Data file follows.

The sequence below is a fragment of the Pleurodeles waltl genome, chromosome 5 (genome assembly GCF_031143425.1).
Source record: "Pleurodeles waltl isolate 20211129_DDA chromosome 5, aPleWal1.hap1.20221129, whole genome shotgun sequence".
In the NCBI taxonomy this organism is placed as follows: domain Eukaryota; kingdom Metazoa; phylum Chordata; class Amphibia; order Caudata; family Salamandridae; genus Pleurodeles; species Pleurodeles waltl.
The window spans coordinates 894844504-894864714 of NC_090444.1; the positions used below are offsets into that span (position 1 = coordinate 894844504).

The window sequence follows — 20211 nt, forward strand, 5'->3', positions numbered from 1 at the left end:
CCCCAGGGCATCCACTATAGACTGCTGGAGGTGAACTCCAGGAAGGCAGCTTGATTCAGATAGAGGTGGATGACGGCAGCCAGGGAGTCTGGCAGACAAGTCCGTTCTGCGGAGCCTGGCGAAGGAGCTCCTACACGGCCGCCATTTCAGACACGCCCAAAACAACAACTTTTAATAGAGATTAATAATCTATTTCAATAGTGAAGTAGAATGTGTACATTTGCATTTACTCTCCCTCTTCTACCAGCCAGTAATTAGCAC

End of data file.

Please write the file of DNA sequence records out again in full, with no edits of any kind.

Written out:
The sequence below is a fragment of the Pleurodeles waltl genome, chromosome 5 (genome assembly GCF_031143425.1).
Source record: "Pleurodeles waltl isolate 20211129_DDA chromosome 5, aPleWal1.hap1.20221129, whole genome shotgun sequence".
In the NCBI taxonomy this organism is placed as follows: domain Eukaryota; kingdom Metazoa; phylum Chordata; class Amphibia; order Caudata; family Salamandridae; genus Pleurodeles; species Pleurodeles waltl.
The window spans coordinates 894844504-894864714 of NC_090444.1; the positions used below are offsets into that span (position 1 = coordinate 894844504).

The window sequence follows — 20211 nt, forward strand, 5'->3', positions numbered from 1 at the left end:
CCCCAGGGCATCCACTATAGACTGCTGGAGGTGAACTCCAGGAAGGCAGCTTGATTCAGATAGAGGTGGATGACGGCAGCCAGGGAGTCTGGCAGACAAGTCCGTTCTGCGGAGCCTGGCGAAGGAGCTCCTACACGGCCGCCATTTCAGACACGCCCAAAACAACAACTTTTAATAGAGATTAATAATCTATTTCAATAGTGAAGTAGAATGTGTACATTTGCATTTACTCTCCCTCTTCTACCAGCCAGTAATTAGCAC